This type of irrevocable trust lets people keep wealth in the family for multiple generations while minimizing the transfer tax burden and vulnerability to creditors. They are allowed in states that have abolished or weakened the “Rule Against Perpetuities,” which prohibited unlimited-duration trusts.
Assets placed in a dynasty trust are subject to initial transfer taxes but are carefully chosen to keep their value under the estate, gift and generation-skipping tax exemption maximums allowed. Beneficiaries generally have access to trust assets but don’t receive them outright.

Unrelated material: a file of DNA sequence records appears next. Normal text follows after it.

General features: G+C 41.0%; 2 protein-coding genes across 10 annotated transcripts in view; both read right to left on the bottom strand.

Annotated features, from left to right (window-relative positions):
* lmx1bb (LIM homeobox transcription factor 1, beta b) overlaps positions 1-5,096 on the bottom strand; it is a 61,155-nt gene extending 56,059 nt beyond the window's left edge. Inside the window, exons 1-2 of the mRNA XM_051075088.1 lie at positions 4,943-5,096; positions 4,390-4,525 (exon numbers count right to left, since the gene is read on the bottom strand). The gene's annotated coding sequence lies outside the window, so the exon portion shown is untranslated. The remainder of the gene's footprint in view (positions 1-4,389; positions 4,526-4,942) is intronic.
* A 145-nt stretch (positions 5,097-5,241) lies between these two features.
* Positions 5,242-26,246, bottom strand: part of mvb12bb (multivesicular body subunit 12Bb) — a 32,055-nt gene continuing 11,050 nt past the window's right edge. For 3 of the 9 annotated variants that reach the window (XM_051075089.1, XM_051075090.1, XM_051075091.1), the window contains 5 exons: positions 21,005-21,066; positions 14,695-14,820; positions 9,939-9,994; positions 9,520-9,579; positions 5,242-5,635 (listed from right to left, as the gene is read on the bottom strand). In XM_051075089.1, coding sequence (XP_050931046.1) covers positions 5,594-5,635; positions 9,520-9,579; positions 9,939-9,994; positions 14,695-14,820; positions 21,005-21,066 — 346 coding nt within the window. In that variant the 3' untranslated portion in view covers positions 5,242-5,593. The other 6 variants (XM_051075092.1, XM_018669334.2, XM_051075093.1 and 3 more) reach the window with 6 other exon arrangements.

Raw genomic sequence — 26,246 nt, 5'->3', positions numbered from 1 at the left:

By holding assets in the trust for long periods, families can reduce the tax burden on successive generations of beneficiaries while still giving them the use of the assets during their lifetime. The trust usually includes a spendthrift provision to prevent future creditors (including former spouses) from directly accessing trust assets.
Advantages of South Dakota-based dynasty trusts
- Dynasty trusts can be created in South Dakota for families who do not live in the state.
- South Dakota allows trusts to continue in perpetuity, avoiding federal transfer taxes for generations.
- The state does not impose any form of taxation (income, dividend interest, capital gains) on these trust assets.
Because this type of trust has a heavy income tax burden, it may be desirable to fund the trust with assets that don’t produce income (e.g., real estate, tax-exempt bonds, growth stocks).